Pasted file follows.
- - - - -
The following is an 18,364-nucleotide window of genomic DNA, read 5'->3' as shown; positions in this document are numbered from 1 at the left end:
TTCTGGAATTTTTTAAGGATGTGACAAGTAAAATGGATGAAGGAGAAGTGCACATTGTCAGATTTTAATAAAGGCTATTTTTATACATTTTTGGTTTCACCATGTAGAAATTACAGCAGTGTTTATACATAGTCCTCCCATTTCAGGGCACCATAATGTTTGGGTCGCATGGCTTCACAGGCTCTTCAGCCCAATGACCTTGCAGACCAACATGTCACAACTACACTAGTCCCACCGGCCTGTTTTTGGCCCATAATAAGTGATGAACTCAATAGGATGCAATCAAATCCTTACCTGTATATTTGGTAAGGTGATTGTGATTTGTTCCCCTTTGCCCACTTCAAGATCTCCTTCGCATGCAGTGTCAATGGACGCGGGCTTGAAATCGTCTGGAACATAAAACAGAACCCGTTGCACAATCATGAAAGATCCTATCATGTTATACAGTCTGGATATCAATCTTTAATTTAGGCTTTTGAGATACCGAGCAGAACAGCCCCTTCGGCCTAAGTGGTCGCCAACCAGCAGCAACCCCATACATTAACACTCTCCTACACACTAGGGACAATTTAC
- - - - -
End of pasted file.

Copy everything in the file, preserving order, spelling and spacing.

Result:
The following is an 18,364-nucleotide window of genomic DNA, read 5'->3' as shown; positions in this document are numbered from 1 at the left end:
TTCTGGAATTTTTTAAGGATGTGACAAGTAAAATGGATGAAGGAGAAGTGCACATTGTCAGATTTTAATAAAGGCTATTTTTATACATTTTTGGTTTCACCATGTAGAAATTACAGCAGTGTTTATACATAGTCCTCCCATTTCAGGGCACCATAATGTTTGGGTCGCATGGCTTCACAGGCTCTTCAGCCCAATGACCTTGCAGACCAACATGTCACAACTACACTAGTCCCACCGGCCTGTTTTTGGCCCATAATAAGTGATGAACTCAATAGGATGCAATCAAATCCTTACCTGTATATTTGGTAAGGTGATTGTGATTTGTTCCCCTTTGCCCACTTCAAGATCTCCTTCGCATGCAGTGTCAATGGACGCGGGCTTGAAATCGTCTGGAACATAAAACAGAACCCGTTGCACAATCATGAAAGATCCTATCATGTTATACAGTCTGGATATCAATCTTTAATTTAGGCTTTTGAGATACCGAGCAGAACAGCCCCTTCGGCCTAAGTGGTCGCCAACCAGCAGCAACCCCATACATTAACACTCTCCTACACACTAGGGACAATTTAC